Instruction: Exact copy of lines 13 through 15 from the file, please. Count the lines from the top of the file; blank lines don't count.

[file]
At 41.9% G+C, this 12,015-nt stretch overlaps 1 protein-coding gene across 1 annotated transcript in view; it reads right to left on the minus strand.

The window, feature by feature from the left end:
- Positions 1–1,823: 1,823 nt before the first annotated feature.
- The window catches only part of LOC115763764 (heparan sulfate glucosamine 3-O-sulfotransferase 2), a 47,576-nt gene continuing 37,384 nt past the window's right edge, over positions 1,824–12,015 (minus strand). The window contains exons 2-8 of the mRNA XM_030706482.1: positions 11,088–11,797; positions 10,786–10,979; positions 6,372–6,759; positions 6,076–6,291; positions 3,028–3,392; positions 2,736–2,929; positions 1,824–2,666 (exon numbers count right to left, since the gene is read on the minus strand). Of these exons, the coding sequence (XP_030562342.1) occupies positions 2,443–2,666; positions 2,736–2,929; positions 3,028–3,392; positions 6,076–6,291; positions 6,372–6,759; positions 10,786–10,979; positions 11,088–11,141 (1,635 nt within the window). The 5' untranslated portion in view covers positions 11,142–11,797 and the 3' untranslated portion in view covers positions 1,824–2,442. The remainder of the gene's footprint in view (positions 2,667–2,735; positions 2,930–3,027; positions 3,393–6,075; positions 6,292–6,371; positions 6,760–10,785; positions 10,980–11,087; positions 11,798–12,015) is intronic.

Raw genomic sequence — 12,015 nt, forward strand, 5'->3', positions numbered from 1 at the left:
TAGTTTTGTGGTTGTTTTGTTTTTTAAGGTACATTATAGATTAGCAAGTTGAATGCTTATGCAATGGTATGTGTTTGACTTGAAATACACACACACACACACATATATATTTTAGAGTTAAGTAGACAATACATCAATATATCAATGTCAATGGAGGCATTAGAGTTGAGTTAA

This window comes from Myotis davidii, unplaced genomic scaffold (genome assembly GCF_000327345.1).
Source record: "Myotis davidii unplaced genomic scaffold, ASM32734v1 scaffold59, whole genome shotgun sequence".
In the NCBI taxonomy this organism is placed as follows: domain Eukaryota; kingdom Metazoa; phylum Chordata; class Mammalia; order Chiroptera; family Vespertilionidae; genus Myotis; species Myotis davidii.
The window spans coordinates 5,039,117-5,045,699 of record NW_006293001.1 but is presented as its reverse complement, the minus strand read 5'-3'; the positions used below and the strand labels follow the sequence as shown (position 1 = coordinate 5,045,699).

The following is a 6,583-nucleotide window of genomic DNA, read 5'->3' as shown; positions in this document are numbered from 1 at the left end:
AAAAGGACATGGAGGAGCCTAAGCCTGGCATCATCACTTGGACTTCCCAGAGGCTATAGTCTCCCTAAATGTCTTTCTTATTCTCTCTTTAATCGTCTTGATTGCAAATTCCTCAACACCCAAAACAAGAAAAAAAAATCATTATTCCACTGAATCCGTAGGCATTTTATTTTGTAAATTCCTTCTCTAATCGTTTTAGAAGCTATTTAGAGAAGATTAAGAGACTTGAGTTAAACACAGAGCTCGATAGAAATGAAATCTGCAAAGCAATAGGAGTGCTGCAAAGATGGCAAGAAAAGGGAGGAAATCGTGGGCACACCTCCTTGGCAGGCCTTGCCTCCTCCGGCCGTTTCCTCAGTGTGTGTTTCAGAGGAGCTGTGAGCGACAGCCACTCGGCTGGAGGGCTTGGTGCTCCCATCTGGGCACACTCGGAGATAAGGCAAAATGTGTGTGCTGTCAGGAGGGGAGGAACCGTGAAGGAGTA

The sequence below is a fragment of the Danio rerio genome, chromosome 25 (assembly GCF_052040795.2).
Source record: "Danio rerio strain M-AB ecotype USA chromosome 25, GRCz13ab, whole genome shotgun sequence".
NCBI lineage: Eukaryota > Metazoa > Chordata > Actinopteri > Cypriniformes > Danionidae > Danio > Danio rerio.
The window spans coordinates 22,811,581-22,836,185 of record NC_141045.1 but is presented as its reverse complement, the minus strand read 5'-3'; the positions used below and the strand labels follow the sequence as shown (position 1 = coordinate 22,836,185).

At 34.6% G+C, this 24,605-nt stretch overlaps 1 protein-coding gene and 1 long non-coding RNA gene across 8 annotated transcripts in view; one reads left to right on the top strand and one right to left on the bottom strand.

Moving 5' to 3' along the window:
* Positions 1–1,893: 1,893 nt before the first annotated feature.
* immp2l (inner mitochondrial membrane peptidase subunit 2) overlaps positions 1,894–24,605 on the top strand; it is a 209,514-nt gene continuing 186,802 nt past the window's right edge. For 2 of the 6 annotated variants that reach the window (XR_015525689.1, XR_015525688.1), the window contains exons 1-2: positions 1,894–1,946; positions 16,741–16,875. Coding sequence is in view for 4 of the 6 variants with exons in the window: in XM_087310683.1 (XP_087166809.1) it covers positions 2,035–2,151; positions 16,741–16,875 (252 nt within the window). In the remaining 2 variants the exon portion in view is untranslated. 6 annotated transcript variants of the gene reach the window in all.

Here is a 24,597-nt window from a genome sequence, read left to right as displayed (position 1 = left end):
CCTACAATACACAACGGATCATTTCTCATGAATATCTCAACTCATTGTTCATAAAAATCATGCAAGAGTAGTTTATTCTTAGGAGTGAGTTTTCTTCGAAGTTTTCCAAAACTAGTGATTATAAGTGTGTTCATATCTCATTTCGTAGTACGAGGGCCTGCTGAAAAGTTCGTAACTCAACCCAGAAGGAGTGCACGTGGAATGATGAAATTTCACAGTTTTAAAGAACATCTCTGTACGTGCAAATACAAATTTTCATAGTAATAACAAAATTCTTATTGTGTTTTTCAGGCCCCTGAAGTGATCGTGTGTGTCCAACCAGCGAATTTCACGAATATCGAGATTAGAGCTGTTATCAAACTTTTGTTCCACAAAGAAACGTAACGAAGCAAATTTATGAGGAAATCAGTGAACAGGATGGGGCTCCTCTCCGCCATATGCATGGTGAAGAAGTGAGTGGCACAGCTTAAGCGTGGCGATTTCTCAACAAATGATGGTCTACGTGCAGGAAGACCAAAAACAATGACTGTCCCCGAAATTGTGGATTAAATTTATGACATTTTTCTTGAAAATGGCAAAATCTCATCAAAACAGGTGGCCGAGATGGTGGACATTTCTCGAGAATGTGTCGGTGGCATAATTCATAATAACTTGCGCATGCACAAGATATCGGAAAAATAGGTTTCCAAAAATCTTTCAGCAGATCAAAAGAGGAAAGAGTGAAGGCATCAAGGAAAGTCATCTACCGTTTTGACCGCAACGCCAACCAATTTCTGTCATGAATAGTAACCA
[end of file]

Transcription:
The sequence below is a fragment of the Danio rerio genome, chromosome 25 (assembly GCF_052040795.2).
Source record: "Danio rerio strain M-AB ecotype USA chromosome 25, GRCz13ab, whole genome shotgun sequence".
NCBI lineage: Eukaryota > Metazoa > Chordata > Actinopteri > Cypriniformes > Danionidae > Danio > Danio rerio.